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Journal Article

Characterisation of CASPR2 deficiency disorder - a syndrome involving autism, epilepsy and language impairment

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Rodenas-Cuadrado,  Pedro
Neurogenetics of Vocal Communication Group, MPI for Psycholinguistics, Max Planck Society;

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Vernes,  Sonja C.
Neurogenetics of Vocal Communication Group, MPI for Psycholinguistics, Max Planck Society;

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art_10.1186_s12881-016-0272-8.pdf
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Citation

Rodenas-Cuadrado, P., Pietrafusa, N., Francavilla, T., La Neve, A., Striano, P., & Vernes, S. C. (2016). Characterisation of CASPR2 deficiency disorder - a syndrome involving autism, epilepsy and language impairment. BMC Medical Genetics, 17: 8. doi:10.1186/s12881-016-0272-8.


Cite as: http://hdl.handle.net/11858/00-001M-0000-0029-75BB-A
Abstract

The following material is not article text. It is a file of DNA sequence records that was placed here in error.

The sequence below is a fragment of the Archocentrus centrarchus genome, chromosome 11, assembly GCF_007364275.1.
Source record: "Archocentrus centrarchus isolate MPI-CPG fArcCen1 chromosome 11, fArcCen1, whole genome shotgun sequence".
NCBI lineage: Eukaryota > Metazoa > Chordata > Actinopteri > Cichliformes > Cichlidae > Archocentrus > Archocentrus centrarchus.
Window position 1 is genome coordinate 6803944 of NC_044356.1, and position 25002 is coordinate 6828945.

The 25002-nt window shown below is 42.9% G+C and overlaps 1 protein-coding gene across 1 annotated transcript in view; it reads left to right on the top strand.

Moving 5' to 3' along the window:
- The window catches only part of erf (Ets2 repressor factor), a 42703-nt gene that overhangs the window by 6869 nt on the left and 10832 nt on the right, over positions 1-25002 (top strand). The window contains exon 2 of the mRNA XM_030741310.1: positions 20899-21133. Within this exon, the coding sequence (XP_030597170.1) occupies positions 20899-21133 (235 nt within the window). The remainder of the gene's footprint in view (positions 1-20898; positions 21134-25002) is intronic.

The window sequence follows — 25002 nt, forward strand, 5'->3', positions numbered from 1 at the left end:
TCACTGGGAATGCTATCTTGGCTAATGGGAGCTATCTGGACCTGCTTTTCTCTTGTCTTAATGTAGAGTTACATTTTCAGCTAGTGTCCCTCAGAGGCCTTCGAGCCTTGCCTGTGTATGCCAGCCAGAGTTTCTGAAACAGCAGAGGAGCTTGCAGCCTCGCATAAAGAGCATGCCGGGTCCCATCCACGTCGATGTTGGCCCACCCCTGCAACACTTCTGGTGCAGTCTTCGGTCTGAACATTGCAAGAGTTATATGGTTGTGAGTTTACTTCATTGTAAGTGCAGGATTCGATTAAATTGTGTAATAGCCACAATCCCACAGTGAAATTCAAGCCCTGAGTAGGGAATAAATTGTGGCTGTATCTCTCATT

Background Heterozygous mutations in CNTNAP2 have been identified in patients with a range of complex phenotypes including intellectual disability, autism and schizophrenia. However heterozygous CNTNAP2 mutations are also found in the normal population. Conversely, homozygous mutations are rare in patient populations and have not been found in any unaffected individuals. Case presentation We describe a consanguineous family carrying a deletion in CNTNAP2 predicted to abolish function of its protein product, CASPR2. Homozygous family members display epilepsy, facial dysmorphisms, severe intellectual disability and impaired language. We compared these patients with previously reported individuals carrying homozygous mutations in CNTNAP2 and identified a highly recognisable phenotype. Conclusions We propose that CASPR2 loss produces a syndrome involving early-onset refractory epilepsy, intellectual disability, language impairment and autistic features that can be recognized as CASPR2 deficiency disorder. Further screening for homozygous patients meeting these criteria, together with detailed phenotypic and molecular investigations will be crucial for understanding the contribution of CNTNAP2 to normal and disrupted development.